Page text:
If you’ve ever worked in a large corporation or been in the enterprise software or hardware business for any length of time, you’re familiar with the frustrations expressed by AND about the IT department. The IT department is typically the scorn of many folks who rely on them for the systems and support which allow them to do their jobs.
Let’s face it, we’re totally dependent on technology these days. When was the last time you did anything of significance in your work life with pen and paper? If the systems (or electricity) go down in a major office building the occupants might as well (and often do) go home–not much is going to get done until things are restored to normal.
IT departments therefore usually control the keys to the kingdom–the ability to enable or prevent you from getting your work done can depend upon how well they do THEIR jobs. But in many cases from a user perspective IT departments have appeared to be slow-moving bureaucracies, with no real motivation to be particularly responsive to end users. In some situations this view may be unfair (although in some it is definitely true!).
If you look internally at the operations within an IT department you often see under-staffed but extremely committed folks who never catch up and are constantly putting out major fires. While some IT departments are very poorly managed and don’t understand that internal users are their customers, in other cases the departments are considered a cost center to be squeezed to increase profitability–making a sub-optimal outcome fait accompli.
So the reasons for poor IT performance are many and varied–but it has been so since the beginning of technology time. As a result of this perception, internal users have sometimes taken things into their own hands because they HAVE to get their work done somehow, someway.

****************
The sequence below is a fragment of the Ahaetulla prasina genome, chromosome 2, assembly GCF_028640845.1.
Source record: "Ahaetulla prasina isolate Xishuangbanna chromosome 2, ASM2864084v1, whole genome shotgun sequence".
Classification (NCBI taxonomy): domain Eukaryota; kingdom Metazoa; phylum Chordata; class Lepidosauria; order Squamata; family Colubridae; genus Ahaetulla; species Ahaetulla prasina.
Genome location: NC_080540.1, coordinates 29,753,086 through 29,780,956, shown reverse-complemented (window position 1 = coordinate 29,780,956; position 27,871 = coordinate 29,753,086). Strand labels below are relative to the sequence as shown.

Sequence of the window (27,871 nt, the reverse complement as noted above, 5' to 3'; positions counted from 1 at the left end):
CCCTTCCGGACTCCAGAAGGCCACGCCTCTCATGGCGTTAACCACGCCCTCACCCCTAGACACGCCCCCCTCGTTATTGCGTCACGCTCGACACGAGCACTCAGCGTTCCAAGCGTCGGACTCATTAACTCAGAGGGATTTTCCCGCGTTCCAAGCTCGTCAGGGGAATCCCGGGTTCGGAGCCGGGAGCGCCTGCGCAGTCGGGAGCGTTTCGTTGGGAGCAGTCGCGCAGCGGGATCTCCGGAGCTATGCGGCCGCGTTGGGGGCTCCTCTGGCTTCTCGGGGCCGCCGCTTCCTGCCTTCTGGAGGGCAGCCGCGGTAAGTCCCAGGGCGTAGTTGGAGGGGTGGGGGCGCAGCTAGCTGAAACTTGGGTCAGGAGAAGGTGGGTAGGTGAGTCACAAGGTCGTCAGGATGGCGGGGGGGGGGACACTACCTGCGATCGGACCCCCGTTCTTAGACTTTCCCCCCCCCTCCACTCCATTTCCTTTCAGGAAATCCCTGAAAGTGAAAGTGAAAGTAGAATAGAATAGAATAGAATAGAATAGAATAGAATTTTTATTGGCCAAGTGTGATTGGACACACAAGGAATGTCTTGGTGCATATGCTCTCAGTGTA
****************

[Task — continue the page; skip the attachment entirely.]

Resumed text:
This phenomenon of money spent on technology outside of the official IT budget has be labeled as “Shadow” or “Stealth” IT. I can tell you it has been going on since the dawn of IT time in the days of the technology dinosaurs (The glass house of IBM Mainframes). Even in the early days there was always tension and an ongoing tug-of-war between corporate end users and the guys in the glass house. When I worked at an HP division back in the 80’s our marketing department created (and funded) our own “mini-IT” department of 4 people, just to allow us to get the data we needed in any kind of timely fashion. The was necessary because the Divisional IT department was a black hole for nearly any request. Not long after that the networking (LAN) market started at the department level by users as a way to wrest back some control over their technology destiny from the folks in the glass house.
Gartner in a recent study forecast that the Shadow IT portion of technology spending with account for 35% of total spending by 2015. Whether or not the exact number is right, this is indeed huge and can’t be ignored by vendors selling into major corporations.
Key trends and implications for enterprise software & hardware vendors: